World of Watches (Singapore) - - Reports -

When Wal­ter Lange re-launched A. Lange & Söhne, he was al­ready 66 years old – an age where most peo­ple are ei­ther wind­ing down their ca­reers or well into their re­tire­ment. It’s an un­com­mon de­ci­sion to plunge into such a ma­jor un­der­tak­ing at this age, but an un­der­stand­able one – as the great­grand­son of founder FA Lange, he would likely have taken over its reins if the pro­duc­tion fa­cil­i­ties weren’t bombed in 1945 on the day of Ger­many’s sur­ren­der, and if the com­pany hadn’t been ex­pro­pri­ated and merged with other Glashütte-based watch­mak­ers into the Glashüt­ter Uhren­be­triebe (GUB). Lange him­self has passed the ba­ton on, and is no longer ac­tively in­volved in the day-to-day run­ning of the busi­ness. Al­though he still at­tends im­por­tant events, the man is tak­ing some well-de­served rest, af­ter re­viv­ing a fam­ily busi­ness amidst po­lit­i­cal and eco­nomic tur­moil, and re­turn­ing it back into the up­per ech­e­lons of watch­mak­ing.


“When the Quartz Cri­sis was hap­pen­ing, I was in the jewellery busi­ness, and even had a quartz watch made by Jaeger-lecoul­tre, which I still own. Be­cause of my back­ground, how­ever, I was keep­ing track of what was hap­pen­ing in the in­dus­try. The Swiss watch in­dus­try was lucky to have got­ten a se­cond chance, but things aren’t like the old days when there wasn’t an al­ter­na­tive to me­chan­i­cal move­ments, so it still needs to take care and make sure that it has a niche. Of course, it was a dif­fi­cult time, but from an­other per­spec­tive, the two ac­tu­ally sup­ported each other. For all the “trou­ble” quartz watches brought, they also pushed time­keep­ing tech­nol­ogy for­ward. At the same time, me­chan­i­cal watches were forced, yet also free, to go back to tra­di­tional watch­mak­ing. The fo­cus re­turned to crafts­man­ship, and there was re­newed in­ter­est in aes­thet­ics, such as case de­sign and move­ment fin­ish­ing, in­stead of just func­tion­al­ity.”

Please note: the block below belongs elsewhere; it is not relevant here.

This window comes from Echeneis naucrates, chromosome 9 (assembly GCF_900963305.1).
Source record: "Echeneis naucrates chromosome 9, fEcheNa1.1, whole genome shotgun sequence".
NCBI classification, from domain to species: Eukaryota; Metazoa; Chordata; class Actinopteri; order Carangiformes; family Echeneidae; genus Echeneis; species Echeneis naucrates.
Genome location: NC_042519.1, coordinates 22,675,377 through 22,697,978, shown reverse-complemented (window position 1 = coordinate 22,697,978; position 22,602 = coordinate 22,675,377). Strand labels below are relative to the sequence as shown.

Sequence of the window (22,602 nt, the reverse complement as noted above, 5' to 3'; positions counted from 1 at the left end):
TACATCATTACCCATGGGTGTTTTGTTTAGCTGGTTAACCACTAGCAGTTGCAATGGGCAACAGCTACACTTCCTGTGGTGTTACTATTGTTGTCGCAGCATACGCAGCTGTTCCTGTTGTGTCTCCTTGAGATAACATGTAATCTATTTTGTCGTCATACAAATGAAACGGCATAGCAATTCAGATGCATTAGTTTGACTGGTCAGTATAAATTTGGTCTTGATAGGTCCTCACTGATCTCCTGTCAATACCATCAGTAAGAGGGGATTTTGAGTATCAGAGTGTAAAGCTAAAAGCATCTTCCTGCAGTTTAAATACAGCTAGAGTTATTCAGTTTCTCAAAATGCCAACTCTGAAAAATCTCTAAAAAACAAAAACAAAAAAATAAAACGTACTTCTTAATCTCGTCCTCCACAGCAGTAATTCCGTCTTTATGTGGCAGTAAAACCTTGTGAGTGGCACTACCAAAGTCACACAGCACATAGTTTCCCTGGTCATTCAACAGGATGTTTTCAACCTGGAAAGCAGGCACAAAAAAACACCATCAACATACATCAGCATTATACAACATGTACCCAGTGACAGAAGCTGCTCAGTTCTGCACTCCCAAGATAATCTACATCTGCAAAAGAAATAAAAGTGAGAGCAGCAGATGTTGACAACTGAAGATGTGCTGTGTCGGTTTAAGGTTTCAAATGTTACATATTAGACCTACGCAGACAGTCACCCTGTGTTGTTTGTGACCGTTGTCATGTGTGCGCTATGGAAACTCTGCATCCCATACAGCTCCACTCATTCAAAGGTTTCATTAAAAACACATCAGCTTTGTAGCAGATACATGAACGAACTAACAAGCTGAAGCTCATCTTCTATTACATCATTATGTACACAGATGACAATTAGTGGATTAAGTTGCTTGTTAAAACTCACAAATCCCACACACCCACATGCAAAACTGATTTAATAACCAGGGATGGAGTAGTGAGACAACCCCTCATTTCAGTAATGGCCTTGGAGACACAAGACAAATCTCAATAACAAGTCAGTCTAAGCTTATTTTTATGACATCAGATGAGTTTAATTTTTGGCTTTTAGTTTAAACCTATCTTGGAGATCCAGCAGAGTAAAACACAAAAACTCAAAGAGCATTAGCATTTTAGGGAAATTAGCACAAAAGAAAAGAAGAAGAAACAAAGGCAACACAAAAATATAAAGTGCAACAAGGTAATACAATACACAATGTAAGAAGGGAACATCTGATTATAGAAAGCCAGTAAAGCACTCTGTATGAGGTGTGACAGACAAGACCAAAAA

“When the Ber­lin Wall started crum­bling in 1989, I was re­ally con­cerned, be­cause I was afraid that peo­ple in Glashütte would be­come un­em­ployed af­ter the re­uni­fi­ca­tion. I was very sure that the GUB would not sur­vive be­cause it was state-owned and staterun. Restart­ing A. Lange & Söhne was al­most like his­tory re­peat­ing it­self – my great-grand­fa­ther FA Lange had brought watch­mak­ing to Glashütte as a means of em­ploy­ment, and there I was, do­ing the same. Of course, we started small, with just 15 peo­ple, in­clud­ing a few watch­mak­ers, one en­graver, and one fin­isher. To­day, over 1,800 peo­ple work in the watch­mak­ing in­dus­try in Glashütte, and I’m happy to have con­trib­uted partly to this.”


“My proud­est mo­ment was prob­a­bly in 1999, when A. Lange & Söhne launched the Dato­graph, our first chronograph move­ment. It was a sen­sa­tion at that time, es­pe­cially con­sid­er­ing the fact that the watch came from an East Ger­man watch man­u­fac­ture – there was still a lin­ger­ing per­cep­tion that East Ger­many’s me­chan­i­cal cre­ations weren’t of good qual­ity. That was the watch that made the Swiss watch in­dus­try sit up and take no­tice of us, be­cause even Patek Philippe didn’t have its own chronograph move­ment back then. The in­dus­try was a lit­tle like Sleep­ing Beauty at that time, and the Dato­graph was the Prince that woke her up!”


“Peo­ple, even en­tire gen­er­a­tions, for­get things eas­ily. Peo­ple who grew up in the Ger­man Demo­cratic Repub­lic times don’t re­mem­ber the A. Lange & Söhne from the old days, be­cause they lived in a time (GUB) was the only watch­mak­ing com­pany. That means that the achieve­ments of my great-grand­fa­ther and his sons have been largely for­got­ten in these peo­ple’s minds, which is a pity. What would I like to be re­mem­bered for? Per­son­ally, it was im­por­tant to me to have brought watch­mak­ing and work back to Glashütte.”

The Dato­graph that de­buted in Baselworld 1999 in plat­inum

The re-launch of the brand in 1994 The his­tor­i­cal build­ing of the man­u­fac­ture, circa 1920

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